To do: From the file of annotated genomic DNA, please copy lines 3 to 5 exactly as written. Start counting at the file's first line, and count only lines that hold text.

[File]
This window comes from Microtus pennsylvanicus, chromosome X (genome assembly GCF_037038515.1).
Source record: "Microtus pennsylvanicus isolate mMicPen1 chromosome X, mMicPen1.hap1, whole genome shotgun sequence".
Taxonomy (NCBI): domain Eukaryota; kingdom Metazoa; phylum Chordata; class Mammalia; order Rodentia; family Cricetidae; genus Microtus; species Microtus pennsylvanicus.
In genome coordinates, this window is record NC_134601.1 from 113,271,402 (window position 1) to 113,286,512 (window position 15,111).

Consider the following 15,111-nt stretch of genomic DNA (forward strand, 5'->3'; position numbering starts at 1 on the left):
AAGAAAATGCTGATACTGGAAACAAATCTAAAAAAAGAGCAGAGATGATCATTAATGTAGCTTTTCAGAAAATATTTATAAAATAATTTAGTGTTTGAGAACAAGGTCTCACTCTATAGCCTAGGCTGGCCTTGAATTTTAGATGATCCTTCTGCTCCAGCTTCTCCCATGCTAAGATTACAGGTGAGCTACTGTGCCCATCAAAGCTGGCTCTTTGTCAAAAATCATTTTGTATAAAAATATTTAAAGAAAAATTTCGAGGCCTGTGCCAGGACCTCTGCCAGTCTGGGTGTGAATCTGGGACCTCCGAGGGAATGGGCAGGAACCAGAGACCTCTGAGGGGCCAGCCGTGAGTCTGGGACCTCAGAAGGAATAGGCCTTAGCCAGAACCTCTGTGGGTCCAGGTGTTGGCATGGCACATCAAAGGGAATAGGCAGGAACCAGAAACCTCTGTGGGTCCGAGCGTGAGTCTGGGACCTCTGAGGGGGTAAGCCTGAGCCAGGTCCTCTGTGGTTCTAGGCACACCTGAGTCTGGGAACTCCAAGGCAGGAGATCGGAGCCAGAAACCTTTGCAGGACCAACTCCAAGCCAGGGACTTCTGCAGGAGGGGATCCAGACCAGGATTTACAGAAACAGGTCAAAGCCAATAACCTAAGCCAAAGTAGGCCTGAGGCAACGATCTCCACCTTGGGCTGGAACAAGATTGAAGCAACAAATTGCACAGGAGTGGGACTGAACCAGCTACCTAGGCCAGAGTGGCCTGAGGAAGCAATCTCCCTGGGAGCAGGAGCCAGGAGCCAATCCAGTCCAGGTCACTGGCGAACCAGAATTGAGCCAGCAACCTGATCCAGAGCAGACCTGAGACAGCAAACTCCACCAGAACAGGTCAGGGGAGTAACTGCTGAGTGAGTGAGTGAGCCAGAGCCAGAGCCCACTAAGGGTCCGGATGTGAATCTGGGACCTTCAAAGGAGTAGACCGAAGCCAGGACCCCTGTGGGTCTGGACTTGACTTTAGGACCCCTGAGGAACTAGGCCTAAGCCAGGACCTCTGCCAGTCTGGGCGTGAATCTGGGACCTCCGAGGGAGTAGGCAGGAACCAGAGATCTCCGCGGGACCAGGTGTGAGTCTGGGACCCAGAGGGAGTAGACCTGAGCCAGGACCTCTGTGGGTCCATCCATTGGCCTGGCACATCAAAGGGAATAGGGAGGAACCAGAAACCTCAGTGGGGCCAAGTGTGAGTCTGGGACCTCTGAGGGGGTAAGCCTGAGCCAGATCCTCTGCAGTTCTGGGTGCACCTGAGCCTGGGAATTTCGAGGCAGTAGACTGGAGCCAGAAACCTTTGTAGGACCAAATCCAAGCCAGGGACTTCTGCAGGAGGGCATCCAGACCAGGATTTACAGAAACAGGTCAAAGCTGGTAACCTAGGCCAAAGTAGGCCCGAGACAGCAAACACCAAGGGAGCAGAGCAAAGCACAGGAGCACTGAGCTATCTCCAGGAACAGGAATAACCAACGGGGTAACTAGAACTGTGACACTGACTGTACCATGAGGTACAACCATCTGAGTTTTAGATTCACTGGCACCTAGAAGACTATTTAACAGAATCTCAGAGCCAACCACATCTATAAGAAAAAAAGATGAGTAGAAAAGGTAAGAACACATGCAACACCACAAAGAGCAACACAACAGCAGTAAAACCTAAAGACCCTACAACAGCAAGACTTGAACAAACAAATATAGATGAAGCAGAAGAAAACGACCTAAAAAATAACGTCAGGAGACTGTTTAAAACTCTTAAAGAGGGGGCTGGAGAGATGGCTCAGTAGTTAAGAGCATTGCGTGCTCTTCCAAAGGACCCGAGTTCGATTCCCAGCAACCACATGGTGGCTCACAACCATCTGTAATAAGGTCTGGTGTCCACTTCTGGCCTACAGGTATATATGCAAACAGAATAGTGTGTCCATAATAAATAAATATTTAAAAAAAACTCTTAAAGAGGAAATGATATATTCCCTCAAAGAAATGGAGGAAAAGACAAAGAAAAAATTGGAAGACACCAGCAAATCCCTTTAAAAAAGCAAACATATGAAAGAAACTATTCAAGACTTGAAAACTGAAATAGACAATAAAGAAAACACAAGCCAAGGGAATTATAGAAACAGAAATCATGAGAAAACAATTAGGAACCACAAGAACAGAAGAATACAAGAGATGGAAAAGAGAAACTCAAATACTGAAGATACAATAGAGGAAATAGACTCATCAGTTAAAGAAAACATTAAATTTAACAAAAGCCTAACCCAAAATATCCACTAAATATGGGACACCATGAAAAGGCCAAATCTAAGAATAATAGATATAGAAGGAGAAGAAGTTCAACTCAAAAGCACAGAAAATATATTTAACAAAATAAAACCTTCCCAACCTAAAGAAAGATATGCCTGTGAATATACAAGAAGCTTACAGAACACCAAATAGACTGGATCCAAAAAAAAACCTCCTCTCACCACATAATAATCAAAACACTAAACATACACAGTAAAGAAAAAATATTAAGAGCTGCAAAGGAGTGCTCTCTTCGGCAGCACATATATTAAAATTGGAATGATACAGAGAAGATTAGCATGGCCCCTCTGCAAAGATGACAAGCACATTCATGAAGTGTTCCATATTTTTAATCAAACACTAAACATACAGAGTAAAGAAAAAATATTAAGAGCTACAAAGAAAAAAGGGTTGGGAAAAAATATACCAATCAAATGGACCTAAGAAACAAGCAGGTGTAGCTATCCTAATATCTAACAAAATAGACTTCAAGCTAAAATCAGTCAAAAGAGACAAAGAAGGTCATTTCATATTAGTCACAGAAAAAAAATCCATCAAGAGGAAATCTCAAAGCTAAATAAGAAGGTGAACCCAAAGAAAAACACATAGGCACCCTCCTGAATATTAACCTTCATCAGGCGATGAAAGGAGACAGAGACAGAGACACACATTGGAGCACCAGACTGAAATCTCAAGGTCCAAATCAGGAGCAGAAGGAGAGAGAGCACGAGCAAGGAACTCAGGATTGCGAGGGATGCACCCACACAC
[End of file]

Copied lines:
Taxonomy (NCBI): domain Eukaryota; kingdom Metazoa; phylum Chordata; class Mammalia; order Rodentia; family Cricetidae; genus Microtus; species Microtus pennsylvanicus.
In genome coordinates, this window is record NC_134601.1 from 113,271,402 (window position 1) to 113,286,512 (window position 15,111).

Consider the following 15,111-nt stretch of genomic DNA (forward strand, 5'->3'; position numbering starts at 1 on the left):